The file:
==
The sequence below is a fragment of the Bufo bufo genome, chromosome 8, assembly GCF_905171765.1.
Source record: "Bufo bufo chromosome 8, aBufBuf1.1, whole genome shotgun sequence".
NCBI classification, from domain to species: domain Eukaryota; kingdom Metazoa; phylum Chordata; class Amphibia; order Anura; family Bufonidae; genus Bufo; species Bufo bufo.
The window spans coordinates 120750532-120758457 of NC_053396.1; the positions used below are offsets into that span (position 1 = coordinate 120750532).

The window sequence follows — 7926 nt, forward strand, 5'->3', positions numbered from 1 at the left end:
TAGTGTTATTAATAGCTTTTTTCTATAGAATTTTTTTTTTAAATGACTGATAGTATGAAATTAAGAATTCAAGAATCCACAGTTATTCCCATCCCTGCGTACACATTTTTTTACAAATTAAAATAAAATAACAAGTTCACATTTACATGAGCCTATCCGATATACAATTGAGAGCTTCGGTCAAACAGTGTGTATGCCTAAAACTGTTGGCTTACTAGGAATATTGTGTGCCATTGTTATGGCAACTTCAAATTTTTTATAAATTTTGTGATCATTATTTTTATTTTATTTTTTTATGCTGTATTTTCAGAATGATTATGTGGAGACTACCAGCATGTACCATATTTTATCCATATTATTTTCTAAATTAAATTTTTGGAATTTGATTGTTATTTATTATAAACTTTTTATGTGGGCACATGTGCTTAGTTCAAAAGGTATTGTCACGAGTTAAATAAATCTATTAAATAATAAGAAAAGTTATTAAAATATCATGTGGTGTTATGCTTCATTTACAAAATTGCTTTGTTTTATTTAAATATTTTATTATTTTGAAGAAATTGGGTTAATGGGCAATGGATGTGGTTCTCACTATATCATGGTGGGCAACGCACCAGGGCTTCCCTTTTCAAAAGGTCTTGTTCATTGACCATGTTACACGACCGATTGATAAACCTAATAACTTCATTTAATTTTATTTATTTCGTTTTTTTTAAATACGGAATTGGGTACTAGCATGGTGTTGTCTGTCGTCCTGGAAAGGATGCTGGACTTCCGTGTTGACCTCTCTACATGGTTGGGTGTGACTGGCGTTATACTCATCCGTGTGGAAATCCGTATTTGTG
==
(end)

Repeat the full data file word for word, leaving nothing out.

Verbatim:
The sequence below is a fragment of the Bufo bufo genome, chromosome 8, assembly GCF_905171765.1.
Source record: "Bufo bufo chromosome 8, aBufBuf1.1, whole genome shotgun sequence".
NCBI classification, from domain to species: domain Eukaryota; kingdom Metazoa; phylum Chordata; class Amphibia; order Anura; family Bufonidae; genus Bufo; species Bufo bufo.
The window spans coordinates 120750532-120758457 of NC_053396.1; the positions used below are offsets into that span (position 1 = coordinate 120750532).

The window sequence follows — 7926 nt, forward strand, 5'->3', positions numbered from 1 at the left end:
TAGTGTTATTAATAGCTTTTTTCTATAGAATTTTTTTTTTAAATGACTGATAGTATGAAATTAAGAATTCAAGAATCCACAGTTATTCCCATCCCTGCGTACACATTTTTTTACAAATTAAAATAAAATAACAAGTTCACATTTACATGAGCCTATCCGATATACAATTGAGAGCTTCGGTCAAACAGTGTGTATGCCTAAAACTGTTGGCTTACTAGGAATATTGTGTGCCATTGTTATGGCAACTTCAAATTTTTTATAAATTTTGTGATCATTATTTTTATTTTATTTTTTTATGCTGTATTTTCAGAATGATTATGTGGAGACTACCAGCATGTACCATATTTTATCCATATTATTTTCTAAATTAAATTTTTGGAATTTGATTGTTATTTATTATAAACTTTTTATGTGGGCACATGTGCTTAGTTCAAAAGGTATTGTCACGAGTTAAATAAATCTATTAAATAATAAGAAAAGTTATTAAAATATCATGTGGTGTTATGCTTCATTTACAAAATTGCTTTGTTTTATTTAAATATTTTATTATTTTGAAGAAATTGGGTTAATGGGCAATGGATGTGGTTCTCACTATATCATGGTGGGCAACGCACCAGGGCTTCCCTTTTCAAAAGGTCTTGTTCATTGACCATGTTACACGACCGATTGATAAACCTAATAACTTCATTTAATTTTATTTATTTCGTTTTTTTTAAATACGGAATTGGGTACTAGCATGGTGTTGTCTGTCGTCCTGGAAAGGATGCTGGACTTCCGTGTTGACCTCTCTACATGGTTGGGTGTGACTGGCGTTATACTCATCCGTGTGGAAATCCGTATTTGTG